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NetLetter #1318 | May 02, 2015

 
  The ACFN NetLetter

The NetLetter

For Air Canada Retirees

 
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  Hello ,  
     
  Welcome to the NetLetter, an Aviation based newsletter for Air Canada, TCA, CPAir, Canadian Airlines and all other Canadian based airlines that once graced the Canadian skies.

The NetLetter was created in 1995 by Vesta Stevenson (RIP) and Terry Baker and is normally published every two weeks (we're late sometimes). If you are interested in Canadian Aviation History, and vintage aviation photos, especially as it relates to Trans-Canada Air Lines and Air Canada then we're sure you'll enjoy this free newsletter. We've just upgraded to a new mailing system and website so many new features will soon be added
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ACFN/NetLetter News

1976 Claude Taylor TAYLOR, Claude - May 20, 1925 - April 23, 2015

It is with great sadness that we report the passing of Claude Taylor, past President and CEO of Air Canada from 1976 to 1984. Claude would have turned 90 years old on May 20th.


Claude joined Trans-Canada Air Lines in 1949 in Moncton, NB as a reservations clerk in the Traffic Division remaining with the company and rising to become President and CEO of Air Canada in 1976, then Chairman in 1984. He remained with Air Canada, in Executive and Board positions, through the late 1990s - a career spanning nearly 50 years in the airline and aviation industry. - See complete obituary at: www.legacy.com

 

The family would like to invite all, especially his extended Air Canada family, to express their condolences and, especially, to celebrate his life and share their memories of him, at one of Dad’s favourite places, the Forest & Stream Club, 1800 Lakeshore Drive, Dorval, (2.1 kms west of Dorval Avenue) on Monday, May 4th from 2pm TO 7pm.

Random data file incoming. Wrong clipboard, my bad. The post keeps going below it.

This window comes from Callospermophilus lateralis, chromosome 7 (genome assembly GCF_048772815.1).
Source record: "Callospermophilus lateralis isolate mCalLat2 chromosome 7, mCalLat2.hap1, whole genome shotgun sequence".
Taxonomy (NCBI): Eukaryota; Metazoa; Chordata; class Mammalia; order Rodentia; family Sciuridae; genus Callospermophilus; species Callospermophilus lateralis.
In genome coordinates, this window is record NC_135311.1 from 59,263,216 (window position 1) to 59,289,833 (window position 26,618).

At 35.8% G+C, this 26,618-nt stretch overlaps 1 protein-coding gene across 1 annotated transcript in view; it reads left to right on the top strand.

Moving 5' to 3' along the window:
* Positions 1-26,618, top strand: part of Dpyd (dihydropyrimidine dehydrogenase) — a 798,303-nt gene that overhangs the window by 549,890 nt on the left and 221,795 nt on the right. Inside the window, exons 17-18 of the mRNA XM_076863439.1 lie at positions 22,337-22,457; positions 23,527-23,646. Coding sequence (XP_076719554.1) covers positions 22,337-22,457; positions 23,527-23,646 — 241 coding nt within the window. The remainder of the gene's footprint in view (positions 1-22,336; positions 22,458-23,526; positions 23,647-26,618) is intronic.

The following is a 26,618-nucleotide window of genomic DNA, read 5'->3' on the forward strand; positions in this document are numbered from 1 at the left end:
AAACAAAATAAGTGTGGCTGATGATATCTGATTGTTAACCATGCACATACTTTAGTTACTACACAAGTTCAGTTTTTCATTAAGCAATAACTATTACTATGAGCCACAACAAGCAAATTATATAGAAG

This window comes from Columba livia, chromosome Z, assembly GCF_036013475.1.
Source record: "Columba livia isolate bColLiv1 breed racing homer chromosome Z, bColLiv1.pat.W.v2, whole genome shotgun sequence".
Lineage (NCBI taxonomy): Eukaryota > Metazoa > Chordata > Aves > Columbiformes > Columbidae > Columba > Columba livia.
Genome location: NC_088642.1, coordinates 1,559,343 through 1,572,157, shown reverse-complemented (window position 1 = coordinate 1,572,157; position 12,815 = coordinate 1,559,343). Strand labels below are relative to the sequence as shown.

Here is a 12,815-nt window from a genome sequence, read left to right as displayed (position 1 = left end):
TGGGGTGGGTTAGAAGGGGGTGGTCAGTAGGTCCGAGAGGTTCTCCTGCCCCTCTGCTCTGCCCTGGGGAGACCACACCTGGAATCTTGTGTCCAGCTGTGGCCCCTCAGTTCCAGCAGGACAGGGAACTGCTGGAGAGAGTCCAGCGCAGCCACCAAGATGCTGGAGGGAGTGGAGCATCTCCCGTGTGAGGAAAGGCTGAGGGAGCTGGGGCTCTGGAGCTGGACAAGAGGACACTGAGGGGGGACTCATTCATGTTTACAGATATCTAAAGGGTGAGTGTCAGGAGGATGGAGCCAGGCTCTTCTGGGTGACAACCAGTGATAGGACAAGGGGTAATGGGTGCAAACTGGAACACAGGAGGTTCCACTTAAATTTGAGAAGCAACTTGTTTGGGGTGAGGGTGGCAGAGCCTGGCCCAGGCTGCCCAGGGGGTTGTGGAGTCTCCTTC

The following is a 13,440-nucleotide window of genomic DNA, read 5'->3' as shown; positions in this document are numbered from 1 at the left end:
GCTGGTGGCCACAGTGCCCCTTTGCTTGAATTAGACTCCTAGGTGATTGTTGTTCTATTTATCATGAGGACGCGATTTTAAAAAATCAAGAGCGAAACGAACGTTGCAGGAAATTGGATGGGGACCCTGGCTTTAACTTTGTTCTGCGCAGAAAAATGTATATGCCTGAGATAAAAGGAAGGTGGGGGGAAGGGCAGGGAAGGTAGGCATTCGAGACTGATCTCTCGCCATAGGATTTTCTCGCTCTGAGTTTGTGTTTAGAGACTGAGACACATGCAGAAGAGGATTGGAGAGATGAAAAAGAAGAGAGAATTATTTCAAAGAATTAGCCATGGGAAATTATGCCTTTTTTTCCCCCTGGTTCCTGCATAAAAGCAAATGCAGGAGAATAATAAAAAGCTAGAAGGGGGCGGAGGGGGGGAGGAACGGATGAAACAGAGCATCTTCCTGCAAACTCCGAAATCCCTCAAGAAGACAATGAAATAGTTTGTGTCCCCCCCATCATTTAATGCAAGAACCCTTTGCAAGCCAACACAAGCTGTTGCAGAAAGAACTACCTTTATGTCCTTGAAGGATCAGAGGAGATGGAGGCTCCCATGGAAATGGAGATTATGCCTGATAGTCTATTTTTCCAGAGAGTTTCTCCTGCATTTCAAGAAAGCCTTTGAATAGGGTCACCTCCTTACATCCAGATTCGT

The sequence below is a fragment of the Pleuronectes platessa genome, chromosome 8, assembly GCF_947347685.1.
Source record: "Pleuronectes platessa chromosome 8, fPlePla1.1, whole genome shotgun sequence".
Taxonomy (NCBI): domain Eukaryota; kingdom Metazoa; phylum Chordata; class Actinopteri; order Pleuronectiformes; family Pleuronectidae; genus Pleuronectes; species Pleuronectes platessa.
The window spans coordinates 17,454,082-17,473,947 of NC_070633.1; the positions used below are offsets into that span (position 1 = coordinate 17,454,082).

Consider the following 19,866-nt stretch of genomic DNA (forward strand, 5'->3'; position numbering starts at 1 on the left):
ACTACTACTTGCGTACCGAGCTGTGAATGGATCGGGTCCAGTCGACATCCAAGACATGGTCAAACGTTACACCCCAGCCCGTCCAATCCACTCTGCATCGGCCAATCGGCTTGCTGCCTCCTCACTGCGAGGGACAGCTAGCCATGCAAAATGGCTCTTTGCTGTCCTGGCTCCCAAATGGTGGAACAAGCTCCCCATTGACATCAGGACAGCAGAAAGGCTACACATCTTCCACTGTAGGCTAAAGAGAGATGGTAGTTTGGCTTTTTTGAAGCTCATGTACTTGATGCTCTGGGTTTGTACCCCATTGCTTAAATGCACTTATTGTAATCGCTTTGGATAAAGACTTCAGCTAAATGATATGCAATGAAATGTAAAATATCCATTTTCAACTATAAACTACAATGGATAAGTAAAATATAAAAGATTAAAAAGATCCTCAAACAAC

Articles about Claude Taylor

Memories of Claude Taylor

"Claude Taylor was a friend and mentor to many. He had the rare ability ,in a modest and natural way, to inspire his colleagues to do their very best.He had mastered the art being inclusive, thus embracing the hearts and inspiring the minds of others to pull together to accomplish their big dreams


We will miss him very much. He will be in our hearts,thoughts and prayers. John Wildman"


"He was a gentleman and a very generous man, he was in my opinion Air Canada...all who worked for him loved him, he was an inspiration to all of us. He will always be remembered for his kind demeanour and love of the Airline and his employees had a great respect for him, which encouraged them to work that much harder as he was our mentor...we all believed in him. May he rest in peace, God bless his family at this difficult time
Sincerely, Leda Millar"


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Upcoming Events

 

Pionairs National Golf 2015

Registration Cut off date has been extended to Friday, June 5, 2015! 
Open to non-Pionair Members as well this year...

Register now!


CAHS Banner

Mark your calendars! The Canadian Aviation Historical Society (CAHS) will be holding its 52nd National Convention and Annual General Meeting in Hamilton, Ontario, on 17-21 June 2015 at the Courtyard Marriott Hotel.